HOPE+ House Church

The HOPE+ Africa house hosts a once a week worship and study time, but our church is 24/7.  We are a community of friends and family and spend a great deal of time together celebrating,  crying, telling stories, making jokes, praying for each other, singing and dancing, and eating together.  We do A LOT of eating together.


The church offers free meals each Wednesday to our community.  We serve the Eucharist frequently.  We take up an offering and then those who attend draw lots, whoever gets the lot gets the entire offering to do with as they wish.  We have many poor people who worship with us and this is a huge blessing to them, one that, more often than not, they gladly share with others who are suffering in our community.


Uganda is an extremely poor country, our church is a poor people’s church.  Most of our disciples have been inundated with horrible theology of common for-profit churches pedaling the prosperity gospel.  In contrast, we teach and try to put into action the central teachings of Jesus found in the gospels and the Sermon on the Mount.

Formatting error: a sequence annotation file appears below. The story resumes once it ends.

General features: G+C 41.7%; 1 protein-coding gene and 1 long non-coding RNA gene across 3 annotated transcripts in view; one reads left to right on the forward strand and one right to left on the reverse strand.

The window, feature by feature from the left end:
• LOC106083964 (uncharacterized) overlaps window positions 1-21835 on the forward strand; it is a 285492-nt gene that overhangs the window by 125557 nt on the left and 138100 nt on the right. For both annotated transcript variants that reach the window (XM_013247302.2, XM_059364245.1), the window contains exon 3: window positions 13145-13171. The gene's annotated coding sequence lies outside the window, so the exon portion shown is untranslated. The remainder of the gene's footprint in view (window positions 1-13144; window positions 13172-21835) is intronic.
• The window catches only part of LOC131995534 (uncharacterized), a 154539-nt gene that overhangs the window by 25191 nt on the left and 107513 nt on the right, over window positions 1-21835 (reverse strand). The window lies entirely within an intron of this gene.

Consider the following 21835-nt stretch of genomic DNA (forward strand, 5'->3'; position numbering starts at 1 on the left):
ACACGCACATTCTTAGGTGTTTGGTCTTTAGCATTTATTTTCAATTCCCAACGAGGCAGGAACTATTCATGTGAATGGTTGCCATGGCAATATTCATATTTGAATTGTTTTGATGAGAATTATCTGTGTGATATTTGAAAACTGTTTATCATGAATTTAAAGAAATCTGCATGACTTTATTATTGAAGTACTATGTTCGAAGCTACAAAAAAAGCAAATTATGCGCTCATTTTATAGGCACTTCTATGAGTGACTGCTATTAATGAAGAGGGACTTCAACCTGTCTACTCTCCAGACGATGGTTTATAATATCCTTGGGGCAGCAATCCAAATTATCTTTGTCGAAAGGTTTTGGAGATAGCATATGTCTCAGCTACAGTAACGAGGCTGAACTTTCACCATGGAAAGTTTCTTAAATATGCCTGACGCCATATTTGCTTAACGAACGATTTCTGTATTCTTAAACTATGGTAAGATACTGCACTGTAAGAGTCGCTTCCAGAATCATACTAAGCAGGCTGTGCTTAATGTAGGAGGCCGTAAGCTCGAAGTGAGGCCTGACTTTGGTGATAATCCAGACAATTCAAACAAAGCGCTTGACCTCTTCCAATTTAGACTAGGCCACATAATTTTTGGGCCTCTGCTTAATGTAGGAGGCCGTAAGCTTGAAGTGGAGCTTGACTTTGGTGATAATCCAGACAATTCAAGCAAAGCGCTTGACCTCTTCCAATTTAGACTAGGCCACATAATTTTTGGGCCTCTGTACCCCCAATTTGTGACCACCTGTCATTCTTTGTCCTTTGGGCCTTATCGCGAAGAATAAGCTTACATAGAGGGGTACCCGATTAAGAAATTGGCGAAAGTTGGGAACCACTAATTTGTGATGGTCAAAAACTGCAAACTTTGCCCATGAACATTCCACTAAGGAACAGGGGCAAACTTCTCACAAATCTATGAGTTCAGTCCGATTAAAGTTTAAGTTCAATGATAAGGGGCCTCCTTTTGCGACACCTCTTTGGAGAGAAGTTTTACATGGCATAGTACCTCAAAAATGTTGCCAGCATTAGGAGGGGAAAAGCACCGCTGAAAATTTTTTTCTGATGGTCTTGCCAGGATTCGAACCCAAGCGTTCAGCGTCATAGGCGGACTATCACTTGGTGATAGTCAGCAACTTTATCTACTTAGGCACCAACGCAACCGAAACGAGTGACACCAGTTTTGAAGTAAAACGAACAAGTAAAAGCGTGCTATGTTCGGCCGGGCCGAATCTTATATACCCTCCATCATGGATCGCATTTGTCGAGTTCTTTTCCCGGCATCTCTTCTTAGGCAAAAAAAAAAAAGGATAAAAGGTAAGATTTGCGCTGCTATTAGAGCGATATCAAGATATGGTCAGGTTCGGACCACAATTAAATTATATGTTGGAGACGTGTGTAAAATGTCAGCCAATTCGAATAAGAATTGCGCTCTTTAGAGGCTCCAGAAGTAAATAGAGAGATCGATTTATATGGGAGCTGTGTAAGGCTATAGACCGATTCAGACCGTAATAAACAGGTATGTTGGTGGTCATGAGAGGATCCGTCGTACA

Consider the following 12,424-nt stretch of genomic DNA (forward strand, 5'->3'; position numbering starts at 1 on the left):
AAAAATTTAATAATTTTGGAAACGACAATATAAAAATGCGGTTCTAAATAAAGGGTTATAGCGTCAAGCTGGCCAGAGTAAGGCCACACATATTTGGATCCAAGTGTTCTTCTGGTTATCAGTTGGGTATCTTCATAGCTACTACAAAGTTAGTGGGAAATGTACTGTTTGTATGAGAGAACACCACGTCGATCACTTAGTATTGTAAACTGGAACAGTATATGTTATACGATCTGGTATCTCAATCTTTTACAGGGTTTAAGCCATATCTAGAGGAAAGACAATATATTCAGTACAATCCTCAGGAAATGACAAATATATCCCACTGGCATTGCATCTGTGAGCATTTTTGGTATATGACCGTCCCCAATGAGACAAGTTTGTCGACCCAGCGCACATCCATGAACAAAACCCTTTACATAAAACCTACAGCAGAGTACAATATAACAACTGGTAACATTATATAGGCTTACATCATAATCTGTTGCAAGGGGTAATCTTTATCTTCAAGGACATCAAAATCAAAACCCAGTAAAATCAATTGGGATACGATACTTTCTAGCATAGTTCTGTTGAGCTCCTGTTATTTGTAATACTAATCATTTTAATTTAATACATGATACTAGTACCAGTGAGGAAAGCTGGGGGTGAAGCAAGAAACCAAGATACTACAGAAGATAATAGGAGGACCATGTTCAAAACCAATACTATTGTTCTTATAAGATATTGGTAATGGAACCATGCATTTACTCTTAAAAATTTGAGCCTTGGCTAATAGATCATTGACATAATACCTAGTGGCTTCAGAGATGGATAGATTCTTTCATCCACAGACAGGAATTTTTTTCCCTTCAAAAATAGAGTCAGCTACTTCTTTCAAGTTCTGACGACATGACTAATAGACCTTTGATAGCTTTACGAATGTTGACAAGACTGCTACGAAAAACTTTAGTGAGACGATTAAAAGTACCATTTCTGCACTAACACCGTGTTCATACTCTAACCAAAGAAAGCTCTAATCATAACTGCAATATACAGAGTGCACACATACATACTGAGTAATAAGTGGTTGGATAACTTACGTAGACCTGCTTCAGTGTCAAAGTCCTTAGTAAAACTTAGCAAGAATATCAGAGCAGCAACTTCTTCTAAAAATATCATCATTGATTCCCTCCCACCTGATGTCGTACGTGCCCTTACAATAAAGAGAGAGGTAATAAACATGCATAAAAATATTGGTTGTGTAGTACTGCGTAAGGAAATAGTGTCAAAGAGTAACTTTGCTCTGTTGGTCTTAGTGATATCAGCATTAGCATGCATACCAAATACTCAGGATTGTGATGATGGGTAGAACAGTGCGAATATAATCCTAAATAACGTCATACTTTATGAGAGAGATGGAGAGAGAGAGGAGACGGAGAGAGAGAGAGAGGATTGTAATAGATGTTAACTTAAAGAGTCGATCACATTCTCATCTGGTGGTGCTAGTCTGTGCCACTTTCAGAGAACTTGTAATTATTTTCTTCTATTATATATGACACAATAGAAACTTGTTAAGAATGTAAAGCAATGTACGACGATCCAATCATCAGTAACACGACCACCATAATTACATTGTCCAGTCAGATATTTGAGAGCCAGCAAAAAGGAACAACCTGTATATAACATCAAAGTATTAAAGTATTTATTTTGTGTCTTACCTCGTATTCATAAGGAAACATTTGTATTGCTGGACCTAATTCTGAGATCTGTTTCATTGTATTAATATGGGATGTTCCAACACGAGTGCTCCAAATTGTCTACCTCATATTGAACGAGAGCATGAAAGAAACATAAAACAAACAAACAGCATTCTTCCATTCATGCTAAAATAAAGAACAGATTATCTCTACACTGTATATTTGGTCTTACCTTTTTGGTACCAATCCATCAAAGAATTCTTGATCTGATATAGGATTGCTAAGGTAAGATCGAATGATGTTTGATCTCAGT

Ugandans, typically, are not big readers.  They are still very much an oral culture, one that elevates authoritarians, just like pre-colonial chiefs and post-colonial dictators, as being the deliverers of information, orders, and judgements.   Ugandans seek out and fall prey to “pastors” who use their roll not to serve, but to be served and revered.

Because of this focus on authority and a cultural avoidance of reading, many Ugandans think they know what Christianity is about, but are almost completely unaware of the teachings of Jesus.   The concept that scripture should be understood in context is completely unfamiliar to pastors and radio teachers and interpretation is mostly proof texting to back up cultural norms or to perpetuate service at the church and to the advantage of the pastor.


Women are often pressed upon to serve rolls in church such as ushering and cleaning, some are allowed to teach, but more often than not, poor women who are unmarried but have children (very common here due to men feeling it is their right to abandon women they impregnate) are not welcome to serve in leadership roles.